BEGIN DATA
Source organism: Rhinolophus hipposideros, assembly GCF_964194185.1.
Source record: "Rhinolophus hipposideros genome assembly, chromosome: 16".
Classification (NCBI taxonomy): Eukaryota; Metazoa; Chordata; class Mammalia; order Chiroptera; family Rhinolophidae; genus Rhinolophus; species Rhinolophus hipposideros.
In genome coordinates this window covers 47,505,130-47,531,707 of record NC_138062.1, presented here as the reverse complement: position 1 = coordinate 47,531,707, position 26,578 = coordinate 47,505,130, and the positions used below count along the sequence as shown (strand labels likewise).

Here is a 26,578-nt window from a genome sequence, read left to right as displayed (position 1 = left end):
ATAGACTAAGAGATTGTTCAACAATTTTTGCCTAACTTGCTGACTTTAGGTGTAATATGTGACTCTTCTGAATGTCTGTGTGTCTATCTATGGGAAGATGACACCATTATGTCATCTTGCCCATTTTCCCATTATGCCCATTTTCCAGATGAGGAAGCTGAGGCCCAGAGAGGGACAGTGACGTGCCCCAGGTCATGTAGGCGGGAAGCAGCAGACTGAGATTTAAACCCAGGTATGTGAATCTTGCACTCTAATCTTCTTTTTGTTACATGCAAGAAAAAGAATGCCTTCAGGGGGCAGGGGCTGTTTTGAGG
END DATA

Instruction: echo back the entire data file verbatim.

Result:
Source organism: Rhinolophus hipposideros, assembly GCF_964194185.1.
Source record: "Rhinolophus hipposideros genome assembly, chromosome: 16".
Classification (NCBI taxonomy): Eukaryota; Metazoa; Chordata; class Mammalia; order Chiroptera; family Rhinolophidae; genus Rhinolophus; species Rhinolophus hipposideros.
In genome coordinates this window covers 47,505,130-47,531,707 of record NC_138062.1, presented here as the reverse complement: position 1 = coordinate 47,531,707, position 26,578 = coordinate 47,505,130, and the positions used below count along the sequence as shown (strand labels likewise).

Here is a 26,578-nt window from a genome sequence, read left to right as displayed (position 1 = left end):
ATAGACTAAGAGATTGTTCAACAATTTTTGCCTAACTTGCTGACTTTAGGTGTAATATGTGACTCTTCTGAATGTCTGTGTGTCTATCTATGGGAAGATGACACCATTATGTCATCTTGCCCATTTTCCCATTATGCCCATTTTCCAGATGAGGAAGCTGAGGCCCAGAGAGGGACAGTGACGTGCCCCAGGTCATGTAGGCGGGAAGCAGCAGACTGAGATTTAAACCCAGGTATGTGAATCTTGCACTCTAATCTTCTTTTTGTTACATGCAAGAAAAAGAATGCCTTCAGGGGGCAGGGGCTGTTTTGAGG